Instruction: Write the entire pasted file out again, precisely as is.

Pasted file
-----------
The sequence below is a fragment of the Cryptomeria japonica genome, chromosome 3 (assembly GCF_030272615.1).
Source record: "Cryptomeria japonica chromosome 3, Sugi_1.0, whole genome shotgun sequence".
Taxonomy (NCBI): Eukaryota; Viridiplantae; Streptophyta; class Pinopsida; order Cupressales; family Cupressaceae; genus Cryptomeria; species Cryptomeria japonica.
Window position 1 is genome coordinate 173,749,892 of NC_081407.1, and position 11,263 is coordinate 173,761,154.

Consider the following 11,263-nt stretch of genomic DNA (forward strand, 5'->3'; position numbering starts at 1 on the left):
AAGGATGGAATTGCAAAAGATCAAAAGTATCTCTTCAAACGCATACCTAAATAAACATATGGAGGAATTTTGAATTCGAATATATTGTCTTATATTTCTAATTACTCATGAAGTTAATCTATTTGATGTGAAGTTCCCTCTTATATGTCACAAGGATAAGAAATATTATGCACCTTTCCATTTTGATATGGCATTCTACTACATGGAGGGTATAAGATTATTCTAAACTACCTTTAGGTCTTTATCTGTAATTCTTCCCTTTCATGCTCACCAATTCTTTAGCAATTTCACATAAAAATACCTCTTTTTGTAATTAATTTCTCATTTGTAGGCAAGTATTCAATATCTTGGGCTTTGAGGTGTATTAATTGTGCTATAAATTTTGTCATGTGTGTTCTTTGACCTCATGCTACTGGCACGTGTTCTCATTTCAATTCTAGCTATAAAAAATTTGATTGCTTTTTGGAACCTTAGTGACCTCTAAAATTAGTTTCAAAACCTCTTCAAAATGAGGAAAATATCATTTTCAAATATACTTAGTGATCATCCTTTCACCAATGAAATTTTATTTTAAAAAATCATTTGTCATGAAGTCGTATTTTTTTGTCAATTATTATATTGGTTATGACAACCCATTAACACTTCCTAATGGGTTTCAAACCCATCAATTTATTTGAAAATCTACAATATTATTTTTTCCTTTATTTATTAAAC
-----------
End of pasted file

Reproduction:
The sequence below is a fragment of the Cryptomeria japonica genome, chromosome 3 (assembly GCF_030272615.1).
Source record: "Cryptomeria japonica chromosome 3, Sugi_1.0, whole genome shotgun sequence".
Taxonomy (NCBI): Eukaryota; Viridiplantae; Streptophyta; class Pinopsida; order Cupressales; family Cupressaceae; genus Cryptomeria; species Cryptomeria japonica.
Window position 1 is genome coordinate 173,749,892 of NC_081407.1, and position 11,263 is coordinate 173,761,154.

Consider the following 11,263-nt stretch of genomic DNA (forward strand, 5'->3'; position numbering starts at 1 on the left):
AAGGATGGAATTGCAAAAGATCAAAAGTATCTCTTCAAACGCATACCTAAATAAACATATGGAGGAATTTTGAATTCGAATATATTGTCTTATATTTCTAATTACTCATGAAGTTAATCTATTTGATGTGAAGTTCCCTCTTATATGTCACAAGGATAAGAAATATTATGCACCTTTCCATTTTGATATGGCATTCTACTACATGGAGGGTATAAGATTATTCTAAACTACCTTTAGGTCTTTATCTGTAATTCTTCCCTTTCATGCTCACCAATTCTTTAGCAATTTCACATAAAAATACCTCTTTTTGTAATTAATTTCTCATTTGTAGGCAAGTATTCAATATCTTGGGCTTTGAGGTGTATTAATTGTGCTATAAATTTTGTCATGTGTGTTCTTTGACCTCATGCTACTGGCACGTGTTCTCATTTCAATTCTAGCTATAAAAAATTTGATTGCTTTTTGGAACCTTAGTGACCTCTAAAATTAGTTTCAAAACCTCTTCAAAATGAGGAAAATATCATTTTCAAATATACTTAGTGATCATCCTTTCACCAATGAAATTTTATTTTAAAAAATCATTTGTCATGAAGTCGTATTTTTTTGTCAATTATTATATTGGTTATGACAACCCATTAACACTTCCTAATGGGTTTCAAACCCATCAATTTATTTGAAAATCTACAATATTATTTTTTCCTTTATTTATTAAAC